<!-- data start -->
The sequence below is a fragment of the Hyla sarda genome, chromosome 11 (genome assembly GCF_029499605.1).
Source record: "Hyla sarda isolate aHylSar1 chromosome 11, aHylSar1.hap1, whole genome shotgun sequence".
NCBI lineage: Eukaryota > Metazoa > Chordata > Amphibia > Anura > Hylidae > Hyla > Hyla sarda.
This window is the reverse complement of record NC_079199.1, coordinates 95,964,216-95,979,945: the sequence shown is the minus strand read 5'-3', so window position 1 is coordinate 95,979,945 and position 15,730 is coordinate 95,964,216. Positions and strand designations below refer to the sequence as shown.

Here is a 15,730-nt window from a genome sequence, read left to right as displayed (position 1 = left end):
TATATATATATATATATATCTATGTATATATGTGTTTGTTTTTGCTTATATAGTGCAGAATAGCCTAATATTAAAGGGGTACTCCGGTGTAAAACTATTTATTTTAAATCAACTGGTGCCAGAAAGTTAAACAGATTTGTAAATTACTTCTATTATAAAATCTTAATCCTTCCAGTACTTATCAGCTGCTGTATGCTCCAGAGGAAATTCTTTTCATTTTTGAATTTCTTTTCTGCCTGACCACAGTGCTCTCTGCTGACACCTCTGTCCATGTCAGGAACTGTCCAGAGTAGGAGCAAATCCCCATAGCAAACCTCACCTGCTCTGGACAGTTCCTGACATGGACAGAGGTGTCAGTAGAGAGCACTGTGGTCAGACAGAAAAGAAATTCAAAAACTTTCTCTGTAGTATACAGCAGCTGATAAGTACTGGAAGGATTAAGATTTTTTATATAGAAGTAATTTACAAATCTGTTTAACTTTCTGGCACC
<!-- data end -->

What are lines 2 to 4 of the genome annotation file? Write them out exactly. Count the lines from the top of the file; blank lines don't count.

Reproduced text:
Source record: "Hyla sarda isolate aHylSar1 chromosome 11, aHylSar1.hap1, whole genome shotgun sequence".
NCBI lineage: Eukaryota > Metazoa > Chordata > Amphibia > Anura > Hylidae > Hyla > Hyla sarda.
This window is the reverse complement of record NC_079199.1, coordinates 95,964,216-95,979,945: the sequence shown is the minus strand read 5'-3', so window position 1 is coordinate 95,979,945 and position 15,730 is coordinate 95,964,216. Positions and strand designations below refer to the sequence as shown.